Wintu and Native people voiced concerns about ancestral graves at a City of Redding workshop held just four days after Carmelo interrupted grave robbers near Turtle Bay. The council held the workshop to discuss a proposal by the D&D group, a consortium of nonprofits and developers to develop about 45 acres of riverfront land that includes the Redding Civic Auditorium and Redding Rodeo grounds. The D&D group has asked the city to sign a non-binding, exclusive negotiating agreement allowing them to masterplan, purchase, and develop about 45 acres of riverfront land. The council has not yet decided whether to enter into that agreement.
Native people’s concerns about riverfront development, and their insistence that they should be considered stakeholders in any development process, centers in part on protecting burial sites. Wintu leaders and activists have repeatedly said at public meetings and in interviews with Shasta Scout that both sides of the river at Turtle Bay are rich with cultural resources and contain village sites, as well as their ancestors’ resting places.
But even without that development, Native people are already frustrated by what they see as local agencies and landowners’ ongoing failure to protect their ancestors’ remains.
“Enough is enough,” Carmelo said in an interview with Scout. “You have everything else we had. All we have are our graveyards … If you don’t want to protect them, then give (our land) back.”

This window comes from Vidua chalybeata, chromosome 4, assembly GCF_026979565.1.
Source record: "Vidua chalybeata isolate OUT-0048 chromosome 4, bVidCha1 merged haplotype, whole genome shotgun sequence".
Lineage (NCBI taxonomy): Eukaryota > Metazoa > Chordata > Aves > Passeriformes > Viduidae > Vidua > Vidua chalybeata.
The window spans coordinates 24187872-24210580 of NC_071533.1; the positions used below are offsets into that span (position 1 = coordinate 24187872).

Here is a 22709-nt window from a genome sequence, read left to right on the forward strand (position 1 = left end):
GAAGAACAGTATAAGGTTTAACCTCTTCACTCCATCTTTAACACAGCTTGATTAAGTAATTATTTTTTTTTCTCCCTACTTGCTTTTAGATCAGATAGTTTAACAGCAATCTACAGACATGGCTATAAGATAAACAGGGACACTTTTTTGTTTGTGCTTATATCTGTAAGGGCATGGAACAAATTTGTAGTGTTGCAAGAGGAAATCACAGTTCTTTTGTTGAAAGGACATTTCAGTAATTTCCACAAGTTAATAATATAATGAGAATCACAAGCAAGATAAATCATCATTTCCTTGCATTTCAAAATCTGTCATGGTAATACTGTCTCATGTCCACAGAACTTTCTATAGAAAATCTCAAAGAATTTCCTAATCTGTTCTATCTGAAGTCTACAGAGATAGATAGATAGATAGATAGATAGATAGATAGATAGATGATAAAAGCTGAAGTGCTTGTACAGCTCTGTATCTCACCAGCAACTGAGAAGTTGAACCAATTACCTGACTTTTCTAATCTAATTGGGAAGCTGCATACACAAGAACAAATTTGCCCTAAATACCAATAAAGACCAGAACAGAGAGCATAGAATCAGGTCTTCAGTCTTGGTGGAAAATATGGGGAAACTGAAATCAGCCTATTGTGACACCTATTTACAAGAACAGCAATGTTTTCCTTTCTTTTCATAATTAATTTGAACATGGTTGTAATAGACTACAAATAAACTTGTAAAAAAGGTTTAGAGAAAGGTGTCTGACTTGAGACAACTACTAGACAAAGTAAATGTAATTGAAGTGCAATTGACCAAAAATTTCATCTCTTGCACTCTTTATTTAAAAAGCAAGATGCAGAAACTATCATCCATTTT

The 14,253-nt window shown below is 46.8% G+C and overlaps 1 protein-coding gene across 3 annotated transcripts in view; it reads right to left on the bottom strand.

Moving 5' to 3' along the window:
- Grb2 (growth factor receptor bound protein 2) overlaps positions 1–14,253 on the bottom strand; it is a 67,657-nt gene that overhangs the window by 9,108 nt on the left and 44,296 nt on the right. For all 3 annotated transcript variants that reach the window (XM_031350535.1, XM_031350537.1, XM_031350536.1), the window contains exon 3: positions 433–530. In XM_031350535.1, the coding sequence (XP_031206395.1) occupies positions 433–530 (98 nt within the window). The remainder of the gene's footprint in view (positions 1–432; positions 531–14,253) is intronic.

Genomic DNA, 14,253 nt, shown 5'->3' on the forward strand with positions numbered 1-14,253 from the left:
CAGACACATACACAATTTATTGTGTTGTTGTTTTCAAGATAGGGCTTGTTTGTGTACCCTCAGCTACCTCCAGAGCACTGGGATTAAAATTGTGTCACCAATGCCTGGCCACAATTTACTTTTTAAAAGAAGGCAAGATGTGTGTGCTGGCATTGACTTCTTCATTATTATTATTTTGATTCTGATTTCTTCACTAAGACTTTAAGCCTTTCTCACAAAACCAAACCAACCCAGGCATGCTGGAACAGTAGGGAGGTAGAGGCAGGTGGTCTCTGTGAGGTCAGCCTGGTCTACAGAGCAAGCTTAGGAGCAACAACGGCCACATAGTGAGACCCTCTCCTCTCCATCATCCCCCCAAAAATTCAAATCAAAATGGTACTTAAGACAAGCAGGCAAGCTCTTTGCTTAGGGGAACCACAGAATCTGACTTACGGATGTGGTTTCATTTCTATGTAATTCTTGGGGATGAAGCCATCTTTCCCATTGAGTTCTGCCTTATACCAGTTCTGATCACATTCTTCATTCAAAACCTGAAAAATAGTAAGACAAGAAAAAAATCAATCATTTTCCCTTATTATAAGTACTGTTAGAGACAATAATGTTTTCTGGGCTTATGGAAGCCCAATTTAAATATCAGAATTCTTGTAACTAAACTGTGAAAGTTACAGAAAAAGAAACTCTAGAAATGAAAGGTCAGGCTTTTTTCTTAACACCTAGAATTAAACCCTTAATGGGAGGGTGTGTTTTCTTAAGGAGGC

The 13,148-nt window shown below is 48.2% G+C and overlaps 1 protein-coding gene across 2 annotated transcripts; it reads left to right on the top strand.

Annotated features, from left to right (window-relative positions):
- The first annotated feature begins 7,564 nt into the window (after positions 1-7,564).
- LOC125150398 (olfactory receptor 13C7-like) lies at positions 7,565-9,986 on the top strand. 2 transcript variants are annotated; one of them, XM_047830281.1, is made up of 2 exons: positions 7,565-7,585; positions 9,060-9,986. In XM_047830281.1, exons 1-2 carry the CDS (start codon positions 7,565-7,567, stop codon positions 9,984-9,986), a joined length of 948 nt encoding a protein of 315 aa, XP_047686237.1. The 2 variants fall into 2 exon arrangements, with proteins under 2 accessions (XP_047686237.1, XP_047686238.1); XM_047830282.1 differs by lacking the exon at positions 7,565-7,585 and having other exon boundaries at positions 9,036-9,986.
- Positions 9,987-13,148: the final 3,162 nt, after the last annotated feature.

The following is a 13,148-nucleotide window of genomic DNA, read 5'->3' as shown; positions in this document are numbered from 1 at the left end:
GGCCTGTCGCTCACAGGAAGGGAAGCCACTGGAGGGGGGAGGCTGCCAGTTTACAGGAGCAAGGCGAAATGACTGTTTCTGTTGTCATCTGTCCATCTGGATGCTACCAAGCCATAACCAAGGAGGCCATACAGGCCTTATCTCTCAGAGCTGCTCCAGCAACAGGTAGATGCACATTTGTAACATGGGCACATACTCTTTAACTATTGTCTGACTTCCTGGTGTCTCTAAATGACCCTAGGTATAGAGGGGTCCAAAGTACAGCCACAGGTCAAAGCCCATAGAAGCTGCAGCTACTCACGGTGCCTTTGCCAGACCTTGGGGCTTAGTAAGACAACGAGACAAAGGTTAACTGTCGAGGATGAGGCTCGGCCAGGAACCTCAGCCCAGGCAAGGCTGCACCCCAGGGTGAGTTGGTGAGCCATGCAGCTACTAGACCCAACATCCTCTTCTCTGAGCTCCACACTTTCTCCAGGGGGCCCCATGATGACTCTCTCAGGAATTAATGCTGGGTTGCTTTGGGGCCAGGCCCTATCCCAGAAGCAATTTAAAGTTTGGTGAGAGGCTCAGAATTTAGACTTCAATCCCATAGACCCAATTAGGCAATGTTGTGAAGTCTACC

Turtle Bay Exploration Park Responds to Concerns
Julia Pennington Cronin, an archaeologist by training and Turtle Bay’s Curator of Collections and Exhibits, told Shasta Scout this week she was angered when she heard about the recent grave robbing attempt. During the 50s, 60s, and 70s, she said, it was common for people to dig up graves and steal remains and cultural items from Wintu people’s ancestors around Turtle Bay. Since then, museum staff have collaborated with Wintu people to erect barricades around sensitive sites and develop a plan to protect them, she explained. Wintu cultural leaders are notified immediately when there is a disturbance that requires staff to enter the area, Pennington Cronin said, and Wintu cultural monitors are present for any ground disturbing work. Native American cultural monitors are often present at construction sites, archaeological excavations and other development projects that might disturb sensitive cultural areas. Monitors advise where to avoid ground-disturbing activities and provide guidance on how to handle inadvertent discoveries of human remains or cultural items.